It’s Been a Year Since We Started Releasing Music on Fridays. Has It Helped the Industry?

Before July 2015, all new music in Canada and the US came out on Tuesday. New releases were shipped in time for stocking shelves/uploading tracks Monday night so everything could go on sale first thing Tuesday. But the because other countries released music on different days–Mondays (UK), Wednesday (Japan), Friday (Germany and Australia), piracy became a problem. Once a song was released in the UK on Monday (or the previous Friday in Australia), tracks could be had for nothing hours and even days ahead of the official on-sale date in other countries.

After much lobbying, 60 countries agreed to coordinate all new releases for 12:01am local time on Fridays. The new arrangement went into effect last July. So has it made any difference to the music industry? Sort of. This is from Wired.

It’s hard to say. Dr. David Price, IFPI’s director of insight and analysis, says that the industry’s granular day-by-day sales data is “not as good as we want it to be.” However, the organization announced in April that streaming now accounts for 19 percent of all music revenue worldwide, and is close to overtaking downloads as the dominant way people consume music digitally.

A midyear report from music industry analysts BuzzAngle, which charts the U.S. industries year-over-year numbers, echoes that reading. Streams are up more than 107 percent over 2015’s first half, but album sales are down 14. Even so, that streaming growth raised “Total Industry Consumption” by 6.5 percent. In other words, as everyone in the music world already understood, the future of the industry is streaming, plain and simple.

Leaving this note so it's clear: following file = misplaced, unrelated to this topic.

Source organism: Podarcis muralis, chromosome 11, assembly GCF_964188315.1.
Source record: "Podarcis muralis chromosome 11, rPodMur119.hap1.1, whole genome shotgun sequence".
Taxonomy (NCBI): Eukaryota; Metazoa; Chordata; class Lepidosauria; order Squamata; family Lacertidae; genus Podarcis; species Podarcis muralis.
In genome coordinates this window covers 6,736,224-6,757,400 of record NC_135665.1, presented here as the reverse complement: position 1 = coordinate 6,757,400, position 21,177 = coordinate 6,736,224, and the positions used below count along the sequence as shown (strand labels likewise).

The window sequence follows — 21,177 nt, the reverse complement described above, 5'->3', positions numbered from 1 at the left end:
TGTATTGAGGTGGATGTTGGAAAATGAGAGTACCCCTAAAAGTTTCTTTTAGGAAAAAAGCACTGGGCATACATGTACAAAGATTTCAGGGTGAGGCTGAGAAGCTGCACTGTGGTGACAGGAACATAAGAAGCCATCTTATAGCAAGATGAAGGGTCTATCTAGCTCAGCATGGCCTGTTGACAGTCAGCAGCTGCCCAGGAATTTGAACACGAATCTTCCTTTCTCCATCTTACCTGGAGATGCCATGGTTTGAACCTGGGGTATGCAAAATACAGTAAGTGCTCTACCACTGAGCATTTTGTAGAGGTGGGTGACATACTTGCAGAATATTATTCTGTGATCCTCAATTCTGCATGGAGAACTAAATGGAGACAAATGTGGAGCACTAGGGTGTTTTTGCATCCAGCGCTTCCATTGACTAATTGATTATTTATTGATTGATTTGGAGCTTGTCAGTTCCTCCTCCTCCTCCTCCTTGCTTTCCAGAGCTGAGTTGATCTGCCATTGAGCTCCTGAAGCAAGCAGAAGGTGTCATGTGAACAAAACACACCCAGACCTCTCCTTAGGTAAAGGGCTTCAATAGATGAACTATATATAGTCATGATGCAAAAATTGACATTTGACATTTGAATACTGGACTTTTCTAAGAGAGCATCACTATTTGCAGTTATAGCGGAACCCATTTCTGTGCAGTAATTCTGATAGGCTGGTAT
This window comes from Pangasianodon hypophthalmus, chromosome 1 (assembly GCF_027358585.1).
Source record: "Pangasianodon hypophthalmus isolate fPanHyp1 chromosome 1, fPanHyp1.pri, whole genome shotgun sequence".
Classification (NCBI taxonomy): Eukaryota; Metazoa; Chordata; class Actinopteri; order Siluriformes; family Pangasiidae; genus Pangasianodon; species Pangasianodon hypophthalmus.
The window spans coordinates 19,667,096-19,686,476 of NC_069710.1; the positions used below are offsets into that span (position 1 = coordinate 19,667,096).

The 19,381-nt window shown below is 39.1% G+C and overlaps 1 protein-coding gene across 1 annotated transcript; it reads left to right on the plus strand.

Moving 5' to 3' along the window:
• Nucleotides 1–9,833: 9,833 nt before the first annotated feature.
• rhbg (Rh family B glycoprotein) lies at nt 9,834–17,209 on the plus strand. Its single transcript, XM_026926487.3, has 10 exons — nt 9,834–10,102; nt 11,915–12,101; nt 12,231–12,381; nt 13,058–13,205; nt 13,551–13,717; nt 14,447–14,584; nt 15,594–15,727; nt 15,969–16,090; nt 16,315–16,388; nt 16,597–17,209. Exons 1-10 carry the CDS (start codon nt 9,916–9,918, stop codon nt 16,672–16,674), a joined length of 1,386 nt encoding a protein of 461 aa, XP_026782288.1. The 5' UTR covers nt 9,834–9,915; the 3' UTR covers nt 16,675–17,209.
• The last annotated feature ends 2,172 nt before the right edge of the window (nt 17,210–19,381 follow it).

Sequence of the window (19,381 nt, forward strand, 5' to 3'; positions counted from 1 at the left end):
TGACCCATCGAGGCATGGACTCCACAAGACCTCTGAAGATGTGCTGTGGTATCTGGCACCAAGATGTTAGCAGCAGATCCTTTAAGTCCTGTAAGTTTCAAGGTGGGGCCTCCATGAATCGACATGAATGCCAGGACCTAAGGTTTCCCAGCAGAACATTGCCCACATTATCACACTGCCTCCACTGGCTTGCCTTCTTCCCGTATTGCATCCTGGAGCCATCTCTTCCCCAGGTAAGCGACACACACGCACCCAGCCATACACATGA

Whether that has anything to do with Friday releases is another story. According to Murray says that some pop artists do see big Pandora boosts on weekends and holidays—in particular, the July 4 weekend this year saw a big spike in Jimmy Buffett music. But for other genres, the Friday release is much less beneficial. “It’s funny, a lot of artists follow a sort of standard internet usage, where they peak on Thursdays and then things fall off on the weekend,” he says.

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Alan Cross

is an internationally known broadcaster, interviewer, writer, consultant, blogger and speaker. In his 30+ years in the music business, Alan has interviewed the biggest names in rock, from David Bowie and U2 to Pearl Jam and the Foo Fighters. He’s also known as a musicologist and documentarian through programs like The Ongoing History of New Music.

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